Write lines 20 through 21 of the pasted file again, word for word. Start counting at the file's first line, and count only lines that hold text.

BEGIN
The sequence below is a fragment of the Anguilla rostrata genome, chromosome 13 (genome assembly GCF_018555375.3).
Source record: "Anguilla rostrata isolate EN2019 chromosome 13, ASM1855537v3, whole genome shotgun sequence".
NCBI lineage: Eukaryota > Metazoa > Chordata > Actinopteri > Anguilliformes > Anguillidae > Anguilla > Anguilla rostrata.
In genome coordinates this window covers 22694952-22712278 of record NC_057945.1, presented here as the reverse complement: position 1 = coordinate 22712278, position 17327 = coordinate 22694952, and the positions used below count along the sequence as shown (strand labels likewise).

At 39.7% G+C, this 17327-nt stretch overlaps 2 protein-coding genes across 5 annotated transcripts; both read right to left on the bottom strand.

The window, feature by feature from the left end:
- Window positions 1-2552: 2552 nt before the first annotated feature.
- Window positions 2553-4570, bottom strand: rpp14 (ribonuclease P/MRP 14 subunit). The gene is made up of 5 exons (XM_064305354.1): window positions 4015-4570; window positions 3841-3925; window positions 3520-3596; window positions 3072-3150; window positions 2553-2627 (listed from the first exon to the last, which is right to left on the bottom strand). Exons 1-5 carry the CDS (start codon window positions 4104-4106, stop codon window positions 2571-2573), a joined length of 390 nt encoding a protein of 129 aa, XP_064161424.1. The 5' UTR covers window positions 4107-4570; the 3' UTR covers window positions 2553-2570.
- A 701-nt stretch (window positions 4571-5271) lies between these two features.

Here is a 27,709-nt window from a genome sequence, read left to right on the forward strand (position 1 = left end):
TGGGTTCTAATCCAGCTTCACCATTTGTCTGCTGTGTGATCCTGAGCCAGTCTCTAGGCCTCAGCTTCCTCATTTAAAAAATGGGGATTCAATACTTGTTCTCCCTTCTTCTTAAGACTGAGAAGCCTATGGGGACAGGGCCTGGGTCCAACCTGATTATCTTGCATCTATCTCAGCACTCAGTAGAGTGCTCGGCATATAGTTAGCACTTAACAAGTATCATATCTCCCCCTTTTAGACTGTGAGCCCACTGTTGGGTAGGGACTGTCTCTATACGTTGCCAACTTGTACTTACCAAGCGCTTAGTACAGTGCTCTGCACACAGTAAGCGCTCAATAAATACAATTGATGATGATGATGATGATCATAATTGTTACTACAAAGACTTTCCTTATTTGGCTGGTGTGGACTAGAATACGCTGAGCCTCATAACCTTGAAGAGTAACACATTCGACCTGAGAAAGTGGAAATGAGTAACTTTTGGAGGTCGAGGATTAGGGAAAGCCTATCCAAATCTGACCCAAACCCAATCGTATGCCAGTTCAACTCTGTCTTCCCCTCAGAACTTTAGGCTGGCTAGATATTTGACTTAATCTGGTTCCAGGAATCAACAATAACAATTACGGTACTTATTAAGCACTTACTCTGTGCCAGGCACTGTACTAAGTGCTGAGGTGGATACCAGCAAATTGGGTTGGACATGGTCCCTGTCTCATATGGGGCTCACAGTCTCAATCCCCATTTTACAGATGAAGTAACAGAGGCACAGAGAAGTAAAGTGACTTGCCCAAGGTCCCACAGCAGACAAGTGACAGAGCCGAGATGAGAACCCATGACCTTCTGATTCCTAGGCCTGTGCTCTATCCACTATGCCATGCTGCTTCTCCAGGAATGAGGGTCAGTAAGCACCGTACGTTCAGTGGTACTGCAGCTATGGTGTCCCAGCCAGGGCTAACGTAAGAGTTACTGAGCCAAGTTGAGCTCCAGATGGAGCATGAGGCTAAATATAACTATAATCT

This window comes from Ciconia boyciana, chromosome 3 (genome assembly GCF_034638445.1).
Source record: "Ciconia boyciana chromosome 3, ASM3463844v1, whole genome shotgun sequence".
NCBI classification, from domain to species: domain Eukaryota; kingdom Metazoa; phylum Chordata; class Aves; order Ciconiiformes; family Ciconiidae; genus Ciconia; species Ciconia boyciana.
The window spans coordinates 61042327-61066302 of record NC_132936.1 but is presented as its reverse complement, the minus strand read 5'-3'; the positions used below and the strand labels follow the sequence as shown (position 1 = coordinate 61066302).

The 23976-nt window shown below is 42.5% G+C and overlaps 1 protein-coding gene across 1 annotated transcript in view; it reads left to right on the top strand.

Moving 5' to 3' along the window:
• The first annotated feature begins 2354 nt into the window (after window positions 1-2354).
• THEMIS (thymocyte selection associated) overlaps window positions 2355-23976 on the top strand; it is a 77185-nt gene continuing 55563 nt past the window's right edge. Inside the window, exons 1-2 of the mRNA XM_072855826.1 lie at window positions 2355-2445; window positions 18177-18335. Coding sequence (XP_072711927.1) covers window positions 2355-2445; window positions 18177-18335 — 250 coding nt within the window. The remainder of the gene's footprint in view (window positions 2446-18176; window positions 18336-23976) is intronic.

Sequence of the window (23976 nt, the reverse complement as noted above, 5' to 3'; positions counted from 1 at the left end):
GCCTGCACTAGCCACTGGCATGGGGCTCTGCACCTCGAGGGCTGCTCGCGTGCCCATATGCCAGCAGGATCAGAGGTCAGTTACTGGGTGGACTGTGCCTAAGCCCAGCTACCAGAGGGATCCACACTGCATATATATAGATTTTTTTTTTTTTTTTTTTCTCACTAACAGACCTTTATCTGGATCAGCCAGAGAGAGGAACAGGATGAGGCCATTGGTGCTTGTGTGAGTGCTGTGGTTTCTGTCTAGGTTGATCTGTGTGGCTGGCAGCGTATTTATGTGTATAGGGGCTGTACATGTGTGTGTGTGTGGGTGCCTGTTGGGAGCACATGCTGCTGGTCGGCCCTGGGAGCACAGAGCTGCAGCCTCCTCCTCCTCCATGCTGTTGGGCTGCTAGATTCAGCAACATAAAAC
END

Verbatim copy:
Sequence of the window (23976 nt, the reverse complement as noted above, 5' to 3'; positions counted from 1 at the left end):
GCCTGCACTAGCCACTGGCATGGGGCTCTGCACCTCGAGGGCTGCTCGCGTGCCCATATGCCAGCAGGATCAGAGGTCAGTTACTGGGTGGACTGTGCCTAAGCCCAGCTACCAGAGGGATCCACACTGCATATATATAGATTTTTTTTTTTTTTTTTTTCTCACTAACAGACCTTTATCTGGATCAGCCAGAGAGAGGAACAGGATGAGGCCATTGGTGCTTGTGTGAGTGCTGTGGTTTCTGTCTAGGTTGATCTGTGTGGCTGGCAGCGTATTTATGTGTATAGGGGCTGTACATGTGTGTGTGTGTGGGTGCCTGTTGGGAGCACATGCTGCTGGTCGGCCCTGGGAGCACAGAGCTGCAGCCTCCTCCTCCTCCATGCTGTTGGGCTGCTAGATTCAGCAACATAAAAC